The timing could not have been better. A couple of days after plenty of rain the sun had warmed the earth again and out on the plains, on some of the barest patches of land, we were literally struck speechless by the spectacle before our eyes - the autumn bloom on the steppes. It was the patch of Autumn Crocus that first caught our eye: small and flimsy lilac-purple petals appearing as if out of nowhere. Getting on our hands and knees, or even better lying flat on the ground, gave us a long ground-level view down the slope of an old drovers' trail. The isolated clumps of crocuses miraculously merged into a colourful hue, a haze of pink revealing just how many of these flowers there were.
As we silently explored this tract of ancient common land, we came across other species. What had initially appeared as a rather barren corridor of withered grass and thistle stalks, with an emerging green of fresh grass shoots, we discovered instead was a treasure trove of flora. It was a case of tuning in and focussing down. There were hundreds upon hundreds of my particular favourite, the Autumn Snowflake. delicate little white bells hanging down from spindly dark stalks.
Dotted amongst them were the tiny purple spikes of Autumn Squill and the miniscule Serotine Narcissus.What all of these species shared was paradox, indeed many paradoxes. They turn autumn into a second spring, they are at the same time ephmeral yet a statement of resilience, individually tentative and so easily overlooked, but collectively create a breathtaking display. They all produce a shoot which turns into just a stalk and flower, in a matter of days, but with no leaves at all. There in is the wonder of them all. Their leaves grew in spring, where they would have been indistinguishable (at least to my eye) amongst the myriad of other plants creating the Extremadura spring. Unobtrusively they soaked in the sunshine, storing energy and nutrients in their bulbs. Their leaves withered and died back during the long summer drought. With nothing visible of their existence, no clue to their presence until the first good autumn rains, they then emerge to flower, a gorgeous conquest of their habitat.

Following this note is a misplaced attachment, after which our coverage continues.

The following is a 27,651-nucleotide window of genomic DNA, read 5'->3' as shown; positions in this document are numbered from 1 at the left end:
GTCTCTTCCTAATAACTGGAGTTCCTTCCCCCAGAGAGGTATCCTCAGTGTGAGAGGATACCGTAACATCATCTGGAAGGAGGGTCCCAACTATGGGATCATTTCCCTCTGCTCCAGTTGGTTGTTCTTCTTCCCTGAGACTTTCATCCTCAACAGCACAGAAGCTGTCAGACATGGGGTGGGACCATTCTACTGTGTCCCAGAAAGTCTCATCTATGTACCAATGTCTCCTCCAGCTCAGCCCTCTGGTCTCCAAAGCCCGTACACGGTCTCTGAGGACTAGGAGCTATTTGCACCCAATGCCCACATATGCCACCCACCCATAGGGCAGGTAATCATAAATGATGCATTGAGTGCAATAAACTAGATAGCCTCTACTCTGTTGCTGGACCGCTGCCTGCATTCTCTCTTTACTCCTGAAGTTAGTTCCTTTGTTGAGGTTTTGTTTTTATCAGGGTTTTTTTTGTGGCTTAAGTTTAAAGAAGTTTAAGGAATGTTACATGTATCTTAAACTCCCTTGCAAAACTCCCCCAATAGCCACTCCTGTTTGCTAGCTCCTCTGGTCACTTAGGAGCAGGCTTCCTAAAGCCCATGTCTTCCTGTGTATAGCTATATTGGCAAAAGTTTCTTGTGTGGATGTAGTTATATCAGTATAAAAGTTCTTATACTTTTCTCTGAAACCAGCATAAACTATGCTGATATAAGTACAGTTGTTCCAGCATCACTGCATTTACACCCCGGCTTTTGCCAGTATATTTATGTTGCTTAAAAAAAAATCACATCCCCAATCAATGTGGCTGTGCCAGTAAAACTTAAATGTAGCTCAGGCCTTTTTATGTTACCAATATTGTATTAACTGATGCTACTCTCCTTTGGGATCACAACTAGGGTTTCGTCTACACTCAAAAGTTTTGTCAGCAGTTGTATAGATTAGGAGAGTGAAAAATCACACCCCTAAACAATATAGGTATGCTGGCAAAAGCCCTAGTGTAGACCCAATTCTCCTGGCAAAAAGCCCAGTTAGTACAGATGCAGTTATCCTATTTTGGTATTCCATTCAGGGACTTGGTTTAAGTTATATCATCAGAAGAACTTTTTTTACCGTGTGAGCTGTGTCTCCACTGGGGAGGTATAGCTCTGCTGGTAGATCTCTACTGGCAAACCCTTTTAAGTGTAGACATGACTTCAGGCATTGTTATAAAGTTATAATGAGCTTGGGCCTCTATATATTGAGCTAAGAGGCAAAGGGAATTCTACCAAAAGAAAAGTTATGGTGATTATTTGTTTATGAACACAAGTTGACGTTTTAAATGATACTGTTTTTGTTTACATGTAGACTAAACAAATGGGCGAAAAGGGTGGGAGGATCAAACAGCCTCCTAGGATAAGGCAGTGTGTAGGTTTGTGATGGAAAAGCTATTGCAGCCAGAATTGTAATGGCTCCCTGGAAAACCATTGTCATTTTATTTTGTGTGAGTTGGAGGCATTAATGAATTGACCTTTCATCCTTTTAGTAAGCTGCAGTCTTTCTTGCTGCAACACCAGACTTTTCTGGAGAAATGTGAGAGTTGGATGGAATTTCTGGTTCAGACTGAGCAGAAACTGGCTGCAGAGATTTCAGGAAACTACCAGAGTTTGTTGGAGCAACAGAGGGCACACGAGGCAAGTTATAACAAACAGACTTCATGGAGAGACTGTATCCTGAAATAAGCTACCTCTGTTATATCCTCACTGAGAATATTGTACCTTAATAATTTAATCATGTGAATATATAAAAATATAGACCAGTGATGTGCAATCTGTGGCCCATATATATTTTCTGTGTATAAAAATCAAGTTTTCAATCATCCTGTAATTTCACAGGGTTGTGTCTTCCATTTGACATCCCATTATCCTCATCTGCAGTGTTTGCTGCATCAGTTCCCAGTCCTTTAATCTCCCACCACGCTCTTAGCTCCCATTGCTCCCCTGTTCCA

They offered the only source of nectar and pollen around and attracted a multitude of insects: Brown Argus butterflies, pollen beetles and small bees. And as we soaked in this special autumn treat, Calandra Larks chased and squabbled with each other, dashing in noisy packs across the grasslands whilst the first Meadow Pipits of the winter called as they passed overhead.
Sharing this experience with me was Derek, Zena, Phyllis and John, and it was simply wonderful to watch each person in solitary communion with this experience, in quiet and profound satisfaction. For Derek it was his fifth time in Extremadura and I remember his first visit when he told me that he liked to return to favourite places, at different times of the year to get to understand them at depth. And so he has been back to visit us, at five different moments of the year and with a broad interest as a curious naturalist.
Dragonflies can be excellent here in Extremadura in autumn and thus during this visit, we explored different habitats in pursuit. The vivid Violet Dropwing we found on the banks of the River Tajo in Monfragüe National Park. This plum-coloured species is abundant in tropical Africa and has been spreading into soutrhern Europe over the last forty years.
Whilst this Long Skimmer is also a recent arrival from Africa and we found several specimens at the Arrocampo reservoir nearby.
With strictly no rushing around and with plenty of time for relaxed pottering around in different habitats, we found without any special effort a dozen species of dragonfly and nearly thirty species of butterfly as well. This first week of October had proved to be highly productive for plants, butterflies and dragonflies, with the birds as well providing an exciting supporting cast, summer felt prolonged the presence of a few stragglers like an Egyptian Vulture and Short-toed Eagle, autumn passage was at its peak with masses of Whinchats whilst the scent of winter approaching was marked by the first Common Cranes arriving to feed on the fresh stubble fields, their bugling call now becoming a daily feature of the soundscape.